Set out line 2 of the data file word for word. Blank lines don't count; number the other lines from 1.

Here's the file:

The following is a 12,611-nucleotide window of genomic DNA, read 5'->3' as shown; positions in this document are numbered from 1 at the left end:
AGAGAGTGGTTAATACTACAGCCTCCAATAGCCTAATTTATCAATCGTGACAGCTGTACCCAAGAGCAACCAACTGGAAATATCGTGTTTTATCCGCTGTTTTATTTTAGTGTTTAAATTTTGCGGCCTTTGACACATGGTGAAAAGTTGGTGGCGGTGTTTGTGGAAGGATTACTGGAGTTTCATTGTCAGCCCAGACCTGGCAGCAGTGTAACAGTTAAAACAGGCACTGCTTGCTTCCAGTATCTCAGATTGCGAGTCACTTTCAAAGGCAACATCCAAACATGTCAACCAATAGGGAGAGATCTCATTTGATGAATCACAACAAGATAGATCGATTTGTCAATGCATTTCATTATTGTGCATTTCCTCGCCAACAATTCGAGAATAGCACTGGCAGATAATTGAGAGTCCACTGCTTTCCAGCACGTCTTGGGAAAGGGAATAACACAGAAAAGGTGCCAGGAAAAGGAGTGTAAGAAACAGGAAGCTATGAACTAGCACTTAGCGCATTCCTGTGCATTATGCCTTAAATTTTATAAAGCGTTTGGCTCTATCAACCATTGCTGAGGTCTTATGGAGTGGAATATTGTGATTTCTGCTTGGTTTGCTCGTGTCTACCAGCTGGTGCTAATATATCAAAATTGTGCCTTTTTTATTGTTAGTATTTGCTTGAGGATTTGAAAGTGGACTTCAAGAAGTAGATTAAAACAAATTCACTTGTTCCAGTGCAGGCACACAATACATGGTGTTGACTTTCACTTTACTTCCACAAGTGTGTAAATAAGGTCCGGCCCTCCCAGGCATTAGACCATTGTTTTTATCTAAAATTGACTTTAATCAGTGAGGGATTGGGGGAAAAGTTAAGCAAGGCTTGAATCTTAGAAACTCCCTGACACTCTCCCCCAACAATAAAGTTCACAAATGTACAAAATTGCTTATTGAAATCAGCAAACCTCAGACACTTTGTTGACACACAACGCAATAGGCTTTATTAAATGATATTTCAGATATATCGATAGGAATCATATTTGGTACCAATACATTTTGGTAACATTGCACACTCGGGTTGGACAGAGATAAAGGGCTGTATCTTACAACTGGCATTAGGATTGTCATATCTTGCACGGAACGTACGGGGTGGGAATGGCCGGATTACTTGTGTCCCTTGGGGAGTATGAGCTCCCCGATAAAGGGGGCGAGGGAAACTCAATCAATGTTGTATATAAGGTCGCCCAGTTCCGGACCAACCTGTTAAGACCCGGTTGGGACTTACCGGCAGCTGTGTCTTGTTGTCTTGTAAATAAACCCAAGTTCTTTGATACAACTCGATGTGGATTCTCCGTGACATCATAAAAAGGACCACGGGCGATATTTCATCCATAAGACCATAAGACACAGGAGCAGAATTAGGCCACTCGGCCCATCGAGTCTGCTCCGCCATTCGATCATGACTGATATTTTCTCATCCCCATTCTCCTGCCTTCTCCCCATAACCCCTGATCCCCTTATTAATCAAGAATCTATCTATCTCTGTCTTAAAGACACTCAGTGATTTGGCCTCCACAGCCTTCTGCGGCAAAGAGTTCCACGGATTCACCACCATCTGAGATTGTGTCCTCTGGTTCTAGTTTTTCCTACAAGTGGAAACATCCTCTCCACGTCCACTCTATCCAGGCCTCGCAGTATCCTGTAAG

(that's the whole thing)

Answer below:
AGAGAGTGGTTAATACTACAGCCTCCAATAGCCTAATTTATCAATCGTGACAGCTGTACCCAAGAGCAACCAACTGGAAATATCGTGTTTTATCCGCTGTTTTATTTTAGTGTTTAAATTTTGCGGCCTTTGACACATGGTGAAAAGTTGGTGGCGGTGTTTGTGGAAGGATTACTGGAGTTTCATTGTCAGCCCAGACCTGGCAGCAGTGTAACAGTTAAAACAGGCACTGCTTGCTTCCAGTATCTCAGATTGCGAGTCACTTTCAAAGGCAACATCCAAACATGTCAACCAATAGGGAGAGATCTCATTTGATGAATCACAACAAGATAGATCGATTTGTCAATGCATTTCATTATTGTGCATTTCCTCGCCAACAATTCGAGAATAGCACTGGCAGATAATTGAGAGTCCACTGCTTTCCAGCACGTCTTGGGAAAGGGAATAACACAGAAAAGGTGCCAGGAAAAGGAGTGTAAGAAACAGGAAGCTATGAACTAGCACTTAGCGCATTCCTGTGCATTATGCCTTAAATTTTATAAAGCGTTTGGCTCTATCAACCATTGCTGAGGTCTTATGGAGTGGAATATTGTGATTTCTGCTTGGTTTGCTCGTGTCTACCAGCTGGTGCTAATATATCAAAATTGTGCCTTTTTTATTGTTAGTATTTGCTTGAGGATTTGAAAGTGGACTTCAAGAAGTAGATTAAAACAAATTCACTTGTTCCAGTGCAGGCACACAATACATGGTGTTGACTTTCACTTTACTTCCACAAGTGTGTAAATAAGGTCCGGCCCTCCCAGGCATTAGACCATTGTTTTTATCTAAAATTGACTTTAATCAGTGAGGGATTGGGGGAAAAGTTAAGCAAGGCTTGAATCTTAGAAACTCCCTGACACTCTCCCCCAACAATAAAGTTCACAAATGTACAAAATTGCTTATTGAAATCAGCAAACCTCAGACACTTTGTTGACACACAACGCAATAGGCTTTATTAAATGATATTTCAGATATATCGATAGGAATCATATTTGGTACCAATACATTTTGGTAACATTGCACACTCGGGTTGGACAGAGATAAAGGGCTGTATCTTACAACTGGCATTAGGATTGTCATATCTTGCACGGAACGTACGGGGTGGGAATGGCCGGATTACTTGTGTCCCTTGGGGAGTATGAGCTCCCCGATAAAGGGGGCGAGGGAAACTCAATCAATGTTGTATATAAGGTCGCCCAGTTCCGGACCAACCTGTTAAGACCCGGTTGGGACTTACCGGCAGCTGTGTCTTGTTGTCTTGTAAATAAACCCAAGTTCTTTGATACAACTCGATGTGGATTCTCCGTGACATCATAAAAAGGACCACGGGCGATATTTCATCCATAAGACCATAAGACACAGGAGCAGAATTAGGCCACTCGGCCCATCGAGTCTGCTCCGCCATTCGATCATGACTGATATTTTCTCATCCCCATTCTCCTGCCTTCTCCCCATAACCCCTGATCCCCTTATTAATCAAGAATCTATCTATCTCTGTCTTAAAGACACTCAGTGATTTGGCCTCCACAGCCTTCTGCGGCAAAGAGTTCCACGGATTCACCACCATCTGAGATTGTGTCCTCTGGTTCTAGTTTTTCCTACAAGTGGAAACATCCTCTCCACGTCCACTCTATCCAGGCCTCGCAGTATCCTGTAAG